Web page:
Eisenhower and Reagan Quotes Are Still Pertinent Today

I posted the following two posts on Facebook recently:

“President Eisenhower supported trade unions, Social Security, and progressive taxation. Ike said that opponents of trade unions were “fools.” He called opponents of Social Security “stupid.” And he said that the way to balance the budget was to “tax the rich.””


“Where free unions and collective bargaining are forbidden, freedom is lost.” ~Ronald Reagan”

I received a comment that basically implied that a past quote does not make it pertinent in today’s context. I think there is a lot of relevancy in those quotes today.  I think you would have a hard time finding a quote from FDR, Truman, Kennedy, Johnson, Carter or Clinton that so contradicts the current Democratic agenda of national healthcare, the rights of worker, the importance of a strong public education system, the need to eliminate poverty or a fair taxation system.  Those are all major tenets today of Democratic policy, as they have been for decades.  And while the Democratic Party has moved to the right during that time, the Republican Party has moved rapidly and unsustainably far to the right recently.  The quotes from the above Republican standard bearers reflect that that move to the right. 

The Party is becoming so dogmatic that icons of the party would probably be excluded today.  Recent attitudes have seen moderate Republican after moderate Republican drummed out of the party.  Arlen Specter, Lincoln Chafee, Lisa Murkowski, the Override Six… Jim Ramstad, a good Congressman, probably would have had GOP opposition in the last couple elections if he had stayed, and Arne Carlson is a pariah. 

I think there will be a return to moderation at some point.  I think Republicans who are more willing to follow Reagan’s ideals rather than using his name as some sort of conservative badge to prove their worthiness, will begin taking back the party. There are Independents today who are true Republicans, but have left the party officially because of Tom Delay, Karl Rove, Dick Cheney, Sarah Palin, Michelle Bachmann, John Boehner and even celebrities like Glenn Beck.  These people are not mainstream Republicans like Reagan was who appealed to so many independents.  They are not the future of the Party.  They are temporary attention seeking zealots in the mode of Joe McCarthy.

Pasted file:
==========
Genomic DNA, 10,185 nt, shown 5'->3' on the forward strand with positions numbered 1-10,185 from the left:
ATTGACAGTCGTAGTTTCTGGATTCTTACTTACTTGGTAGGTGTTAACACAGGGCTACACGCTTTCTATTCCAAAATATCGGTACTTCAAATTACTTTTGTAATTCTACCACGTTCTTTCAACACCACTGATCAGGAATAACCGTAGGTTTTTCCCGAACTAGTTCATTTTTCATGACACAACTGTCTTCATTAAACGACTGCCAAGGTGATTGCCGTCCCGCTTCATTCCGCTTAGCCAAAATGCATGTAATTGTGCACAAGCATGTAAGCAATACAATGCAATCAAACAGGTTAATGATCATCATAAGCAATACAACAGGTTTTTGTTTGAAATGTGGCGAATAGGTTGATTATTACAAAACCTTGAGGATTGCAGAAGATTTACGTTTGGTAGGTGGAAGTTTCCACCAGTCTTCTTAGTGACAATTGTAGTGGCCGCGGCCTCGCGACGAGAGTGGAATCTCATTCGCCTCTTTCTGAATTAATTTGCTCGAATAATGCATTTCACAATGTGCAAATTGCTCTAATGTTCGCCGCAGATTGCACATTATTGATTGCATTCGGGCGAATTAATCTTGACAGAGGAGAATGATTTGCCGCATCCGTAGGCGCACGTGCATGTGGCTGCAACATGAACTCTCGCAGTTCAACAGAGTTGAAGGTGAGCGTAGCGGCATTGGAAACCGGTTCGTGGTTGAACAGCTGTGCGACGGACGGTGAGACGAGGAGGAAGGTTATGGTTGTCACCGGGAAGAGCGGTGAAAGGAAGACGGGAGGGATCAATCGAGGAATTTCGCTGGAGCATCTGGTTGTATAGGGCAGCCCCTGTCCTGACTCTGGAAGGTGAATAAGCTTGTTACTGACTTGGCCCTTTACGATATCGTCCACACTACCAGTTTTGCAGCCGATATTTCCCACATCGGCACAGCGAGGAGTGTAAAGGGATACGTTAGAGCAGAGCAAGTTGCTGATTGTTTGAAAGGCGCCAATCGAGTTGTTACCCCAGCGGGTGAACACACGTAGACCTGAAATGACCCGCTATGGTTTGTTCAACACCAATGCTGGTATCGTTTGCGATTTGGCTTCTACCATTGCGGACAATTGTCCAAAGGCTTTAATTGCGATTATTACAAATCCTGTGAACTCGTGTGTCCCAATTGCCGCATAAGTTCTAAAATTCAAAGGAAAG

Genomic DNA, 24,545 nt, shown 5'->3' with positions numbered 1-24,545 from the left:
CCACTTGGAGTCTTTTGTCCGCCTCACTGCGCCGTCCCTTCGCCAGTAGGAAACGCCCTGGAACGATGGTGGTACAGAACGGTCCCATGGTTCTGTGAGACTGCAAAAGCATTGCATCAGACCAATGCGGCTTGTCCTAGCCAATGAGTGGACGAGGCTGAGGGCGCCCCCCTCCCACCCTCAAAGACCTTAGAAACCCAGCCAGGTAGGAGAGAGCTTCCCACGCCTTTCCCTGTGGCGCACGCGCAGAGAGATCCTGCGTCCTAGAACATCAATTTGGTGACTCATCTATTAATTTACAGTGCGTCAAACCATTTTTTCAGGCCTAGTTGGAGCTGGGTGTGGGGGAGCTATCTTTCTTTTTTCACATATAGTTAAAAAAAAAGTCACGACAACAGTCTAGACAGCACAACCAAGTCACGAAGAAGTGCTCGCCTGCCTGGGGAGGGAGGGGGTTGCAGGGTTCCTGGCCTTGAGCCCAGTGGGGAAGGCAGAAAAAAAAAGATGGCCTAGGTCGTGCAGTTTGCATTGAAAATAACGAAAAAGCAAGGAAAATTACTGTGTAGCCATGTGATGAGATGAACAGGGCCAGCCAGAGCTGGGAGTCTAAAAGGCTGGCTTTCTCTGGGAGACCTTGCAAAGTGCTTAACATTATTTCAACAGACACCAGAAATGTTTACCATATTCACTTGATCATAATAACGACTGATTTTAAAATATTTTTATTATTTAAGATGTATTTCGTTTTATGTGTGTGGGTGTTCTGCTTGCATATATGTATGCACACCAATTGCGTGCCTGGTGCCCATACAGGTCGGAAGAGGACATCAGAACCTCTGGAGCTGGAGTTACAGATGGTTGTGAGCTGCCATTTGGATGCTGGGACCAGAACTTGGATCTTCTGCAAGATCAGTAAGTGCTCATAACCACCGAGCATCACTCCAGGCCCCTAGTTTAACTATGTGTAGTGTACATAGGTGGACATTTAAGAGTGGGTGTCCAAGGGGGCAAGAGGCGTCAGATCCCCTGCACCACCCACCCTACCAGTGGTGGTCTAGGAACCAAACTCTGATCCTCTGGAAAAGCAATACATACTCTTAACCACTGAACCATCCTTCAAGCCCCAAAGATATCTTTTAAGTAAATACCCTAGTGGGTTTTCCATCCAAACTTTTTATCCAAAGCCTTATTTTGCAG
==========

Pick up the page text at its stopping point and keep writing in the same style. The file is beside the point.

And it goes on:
They place Reagan on a pedestal, but only seem to remember the things that pertain to today’s agenda.  They ignore the deficit growth, tax increases, his hatred of nuclear weapons and his desire to avoid conflict.  One of the stupidest things I heard around the recent election was a series of interviews with Republican candidates who were asked living or dead who they would like to have dinner with.  A few conservatives said a family member or Jesus, but the majority said Ronald Reagan.  It seemed very contrived to me.  These no compromise, no middle ground Republicans don’t belong in Reagan’s company.  Reagan said if 80% of what he wanted passed, it was a success.  80% is a loss in the mind of so many Republicans in power, Walker, the Fitzgerald brothers, Boehner, Pawlenty…  The only correlation between Reagan and some of these extremists is the little “(R)” after their name.  It certainly isn’t intelligence or an understanding of political success.


One thought on “Eisenhower and Reagan Quotes Are Still Pertinent Today”

  1. Joe Lieberman & Arlen Specter lost their Democratic primaries for not being liberal enough. Blanche Lincoln squeaked by her primary last year with 52% in a primary runoff. Ideological purging to the fringe certainly isn’t a sole characteristic of the Republican Party.

    Consider this quote:

    “What’s the difference (between) 59 votes with Blanche Lincoln or 58 voters without her? If we lose the seat, we’re losing it to someone who’ll vote just like her.” – United Steelworkers International President Leo Gerard.

    Of course, that’s an absurd statement, but that’s what happens when you’re trying to drive every member of a party to one ideological point of view.

    I also think it’s really easy to pull a one-sentence quote and run with it without providing any context. For example, I think Reagan’s quote, which was addressing events going on in Poland, has to be considered in light of his position on the air traffic controllers’ union. Simply put, Reagan was no friend of unions. Even as the head of the Screen Actors Guild he was considered by many to be more of a friend of management than the actors.

    Every party has members who just won’t go with the flow. One of the 19 Wisconsin Senate Republicans voted against the recent collective bargaining bill. He’s been a senator for a long time and while he may receive a primary challenge for his vote (and for other votes – he’s definitely a moderate), he’ll likely continue representing his moderate district in a seat he won even in Obama’s 2008 sweep.

    The fact that each party has factions trying to eliminate moderates doesn’t tell me that either party is turning more conservative or liberal. It simply indicates what we all know: 2 parties simply aren’t enough to represent all of our ideals.

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